Home > Auto Loans > A Car for Christmas? What You Should Know About End-of-Year Deals

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The last place you probably want to spend the holidays is a car lot: It’s cold, it’s dark and you have other shopping to do. For these reasons, December used to be a slow month for car sales. But in recent years, it’s become an incredibly popular time “to move metal,” says Karl Brauer, a senior analyst at Kelley Blue Book, an automotive research company in Irvine, Ca. For that you can thank Lexus, which launched its “December to Remember” campaign in 1998 featuring cars gift-wrapped in giant red bows.

Of course, there are other reasons December is a popular month for car deals. Car competition is fierce, dealers are trying to clear inventory and they might be pressed to meet end-of-year quotas. “As you get closer to Christmas and the new year, the discounts will increase, so the savings will be better,” says Philip Reed, senior consumer advice editor at Edmunds, an online resource for automotive information. “The problem is, there’s sort of a tradeoff because the inventory will begin to be pretty restricted.”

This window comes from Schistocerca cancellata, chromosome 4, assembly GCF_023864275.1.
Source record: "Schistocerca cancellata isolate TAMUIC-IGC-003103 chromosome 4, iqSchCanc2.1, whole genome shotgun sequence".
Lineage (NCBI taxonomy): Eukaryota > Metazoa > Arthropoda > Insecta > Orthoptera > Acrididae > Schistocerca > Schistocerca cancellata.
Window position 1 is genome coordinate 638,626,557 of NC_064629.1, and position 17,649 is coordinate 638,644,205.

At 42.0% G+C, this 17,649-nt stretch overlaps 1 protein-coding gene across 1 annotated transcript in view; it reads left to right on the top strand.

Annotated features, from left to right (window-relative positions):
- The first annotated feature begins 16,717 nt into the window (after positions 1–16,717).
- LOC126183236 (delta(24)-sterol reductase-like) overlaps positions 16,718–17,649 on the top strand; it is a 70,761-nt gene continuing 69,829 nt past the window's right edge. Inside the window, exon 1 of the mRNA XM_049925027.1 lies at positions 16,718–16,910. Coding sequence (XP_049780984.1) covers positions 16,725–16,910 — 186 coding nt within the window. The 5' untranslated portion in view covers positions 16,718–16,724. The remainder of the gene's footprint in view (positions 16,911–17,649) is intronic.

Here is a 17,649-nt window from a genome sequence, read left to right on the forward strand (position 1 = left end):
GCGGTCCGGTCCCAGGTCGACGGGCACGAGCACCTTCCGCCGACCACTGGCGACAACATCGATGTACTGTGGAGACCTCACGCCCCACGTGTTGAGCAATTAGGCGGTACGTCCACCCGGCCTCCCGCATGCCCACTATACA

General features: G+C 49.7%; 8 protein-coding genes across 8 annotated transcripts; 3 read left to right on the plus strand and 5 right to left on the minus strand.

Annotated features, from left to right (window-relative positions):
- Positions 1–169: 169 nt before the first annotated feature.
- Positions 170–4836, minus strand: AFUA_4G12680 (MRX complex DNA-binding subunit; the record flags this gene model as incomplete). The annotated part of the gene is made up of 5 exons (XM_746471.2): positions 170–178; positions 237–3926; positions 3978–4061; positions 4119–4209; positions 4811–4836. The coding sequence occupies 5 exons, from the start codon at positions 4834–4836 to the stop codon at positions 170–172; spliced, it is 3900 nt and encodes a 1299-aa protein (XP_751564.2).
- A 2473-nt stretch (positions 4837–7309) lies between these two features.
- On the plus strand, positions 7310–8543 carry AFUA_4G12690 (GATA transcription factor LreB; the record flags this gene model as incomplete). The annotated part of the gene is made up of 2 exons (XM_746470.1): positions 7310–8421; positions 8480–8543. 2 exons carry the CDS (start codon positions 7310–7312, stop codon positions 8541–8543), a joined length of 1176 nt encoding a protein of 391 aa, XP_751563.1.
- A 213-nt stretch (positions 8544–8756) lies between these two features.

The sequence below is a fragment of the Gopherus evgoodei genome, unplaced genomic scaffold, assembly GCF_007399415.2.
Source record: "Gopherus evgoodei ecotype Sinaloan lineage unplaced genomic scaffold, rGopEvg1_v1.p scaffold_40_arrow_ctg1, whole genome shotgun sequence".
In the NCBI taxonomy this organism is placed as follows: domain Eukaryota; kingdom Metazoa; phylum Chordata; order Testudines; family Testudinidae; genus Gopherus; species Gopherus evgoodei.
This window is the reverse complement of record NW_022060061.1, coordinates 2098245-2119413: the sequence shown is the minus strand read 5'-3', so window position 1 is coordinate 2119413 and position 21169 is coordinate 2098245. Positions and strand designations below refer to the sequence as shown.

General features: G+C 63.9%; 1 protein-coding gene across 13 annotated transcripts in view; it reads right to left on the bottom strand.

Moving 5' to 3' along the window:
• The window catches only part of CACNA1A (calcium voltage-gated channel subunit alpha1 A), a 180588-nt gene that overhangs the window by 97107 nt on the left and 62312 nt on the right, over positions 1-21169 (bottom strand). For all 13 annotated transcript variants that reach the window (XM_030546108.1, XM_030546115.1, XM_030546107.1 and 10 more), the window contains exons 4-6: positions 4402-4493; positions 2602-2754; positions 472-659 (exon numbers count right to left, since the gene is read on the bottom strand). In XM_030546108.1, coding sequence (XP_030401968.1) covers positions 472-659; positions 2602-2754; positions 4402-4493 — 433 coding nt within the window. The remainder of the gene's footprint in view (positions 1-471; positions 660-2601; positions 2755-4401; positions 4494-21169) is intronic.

Despite the limited options, bargain hunters can save on their next car if they’re strategic about it. For example, buying before the end of the year will allow you to claim tax benefits if the car is for business or environmentally friendly (depending on the state) for tax year 2015. Plus, while incentives like 0% financing or rebates may not be unique to the month, they are more widely available, Reed says.

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On the other hand, December isn’t the best time to score a car deal. Though a lot of dealers have begun to hold Black Friday sales, the experts say Labor Day weekend is generally a better time to shop because that’s when dealers truly begin to make room for new inventory. Car shoppers may also be pressed for time, which can make it harder to do a thorough test drive and inspect the car, as Reed and Brauer suggest.

If you do decide to go car shopping this month, be smart and come prepared to clock some time at the dealer’s going through paperwork. If you’re trading in a car, have an appraisal on hand, and if you owe money, then bring the loan papers. Also be sure to check your credit scores for free on Credit.com, so you know where you stand in case you need to apply for an auto loan. (You can find advice on how to avoid making a mistake on your next car purchase here.) You want to get the best deal out there, and your finances will play a key part in that.

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